It is NOT possible to overreact to the discovery of a tick on or near one’s person. Simply not possible. May I (again) recommend a complete dousing of your house with lethal levels of poison, followed by irradiation. (Just looking to be helpfully supportive in this hour of need)

    Reply
    1. hearthie Post author

      LOL I already doused my house with diotomaceous earth and vacuumed it to the point where my son told his coach at the crossfit box how nice and peaceful it was down there. She was HIGHLY amused.

      Reply
  2. Elspeth

    You’re right about all of this. It is hard to find the line between being available in the community and knowing when to say when, but it’s amazing how each time you say no, it gets easier, and that also makes it easier to say yes as well.

    The other thing I have found is that the priorities you listed, both here and at Deep Strength’s blog, are a hard sell to many Christian women. I’ll leave it at that for now.

    Reply
    1. hearthie Post author

      You know, I got those from a pastor I had when I was a teenager. He had some great sermons, and he liked to repeat the better ones.

      They ARE a hard sell, which is why we need to support one another in the pursuit of those priorities.

      Reply
      1. donalgraeme

        If you will pardon the male interruption, Christianity itself is a “hard sell” when you think about it. Consider what is asked of us. Consider the price we have been warned that we will pay. And then consider we are taking it all on faith.

        The problem is that the past few centuries have done their best to ignore, cover up or diminish just how hard a sell it really is.

      2. hearthie Post author

        You’re totally welcome here, Donal. I’m not aiming at a girl-only space. Heck, you’re welcome over at the other blog too, if you’re excited about sewing and fashion. 😉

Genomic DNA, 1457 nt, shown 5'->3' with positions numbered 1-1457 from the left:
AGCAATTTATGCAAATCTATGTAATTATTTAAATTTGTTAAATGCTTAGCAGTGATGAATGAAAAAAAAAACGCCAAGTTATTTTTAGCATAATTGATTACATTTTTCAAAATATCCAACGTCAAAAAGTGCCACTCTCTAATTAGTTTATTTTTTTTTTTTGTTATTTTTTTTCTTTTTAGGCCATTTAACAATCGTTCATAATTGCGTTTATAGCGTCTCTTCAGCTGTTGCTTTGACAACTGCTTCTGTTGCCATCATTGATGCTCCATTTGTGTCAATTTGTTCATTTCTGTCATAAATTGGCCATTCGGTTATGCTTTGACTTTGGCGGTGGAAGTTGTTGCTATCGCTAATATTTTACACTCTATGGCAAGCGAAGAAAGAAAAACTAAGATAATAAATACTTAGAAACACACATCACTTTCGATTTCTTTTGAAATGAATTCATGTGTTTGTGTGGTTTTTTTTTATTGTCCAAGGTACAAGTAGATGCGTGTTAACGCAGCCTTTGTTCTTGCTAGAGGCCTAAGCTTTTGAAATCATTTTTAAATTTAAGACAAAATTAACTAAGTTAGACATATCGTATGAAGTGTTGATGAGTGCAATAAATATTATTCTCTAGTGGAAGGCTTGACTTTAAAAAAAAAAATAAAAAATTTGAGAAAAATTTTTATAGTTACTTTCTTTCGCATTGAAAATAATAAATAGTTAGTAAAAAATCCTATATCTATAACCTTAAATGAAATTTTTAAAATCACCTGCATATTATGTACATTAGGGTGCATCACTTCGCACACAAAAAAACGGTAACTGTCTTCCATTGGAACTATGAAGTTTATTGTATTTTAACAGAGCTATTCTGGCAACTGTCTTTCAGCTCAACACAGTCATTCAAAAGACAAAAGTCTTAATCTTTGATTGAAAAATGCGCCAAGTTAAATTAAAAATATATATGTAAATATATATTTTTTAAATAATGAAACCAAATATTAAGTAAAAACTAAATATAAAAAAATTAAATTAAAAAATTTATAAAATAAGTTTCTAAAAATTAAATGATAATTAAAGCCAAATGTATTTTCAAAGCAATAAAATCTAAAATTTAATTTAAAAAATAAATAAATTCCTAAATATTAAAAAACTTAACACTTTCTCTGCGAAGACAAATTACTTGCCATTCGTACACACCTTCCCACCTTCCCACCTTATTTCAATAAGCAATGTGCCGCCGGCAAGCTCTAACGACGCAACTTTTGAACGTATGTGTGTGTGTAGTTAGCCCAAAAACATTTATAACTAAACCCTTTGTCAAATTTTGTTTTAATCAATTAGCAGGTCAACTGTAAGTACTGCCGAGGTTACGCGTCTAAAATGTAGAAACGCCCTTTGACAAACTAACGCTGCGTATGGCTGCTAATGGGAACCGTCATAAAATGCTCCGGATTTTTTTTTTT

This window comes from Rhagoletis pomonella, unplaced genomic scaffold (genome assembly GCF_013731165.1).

And I agree with you – I had a pastor put it in black and white and make a full sermon of it. It made a difference, to hear it straight out. It makes a difference, to hear it from the pulpit at my church.

        Covering up the truth annoys the fuzziebunnyfeet right out of me. Spit it out and stand on it.

  3. Maeve

    Examining”why” one can tend to overcommit is important also. I don’t think it’s with nefarious intent, often. I would further suspect that many women don’t even realize that they’re up to their eyebrows with everything-but-family until someone points it out. Involvement in one’s church; school, etc., can often feel like an actual extension of family support – that was very much the case for me; volunteering (scarce) spare time with my church’s Ladies Guild or the parochial school’s PTO felt like active affirmation of the importance of those institutions to my family. I’m not explaining it right. Maybe the best way of putting it is that, like a lot of other working-outside-the-home wives/mothers I’ve known, it felt downright “necessary” to do everything I possibly could because after all, there were all the SAHW/M who seemed to run everything all the time and I “needed” to do my part. That not doing “my part” was a poor reflection on family. So there I was (particularly when I commuted), working 40+ hours a week and then 10+ more on school/church. It would take periodic “hey, what about us?” from the h/kids to help me snap back. But it wasn’t a case of placing less importance on them (at least in my own head)

    Reply
    1. hearthie Post author

      Exactly! I’d say most of the women I know – good women – have an overcommitment problem. I sure do, I’m constantly getting too many plates spinning and then backing off. I think I’m going to write about this next. Seems like it might need saying.

      Reply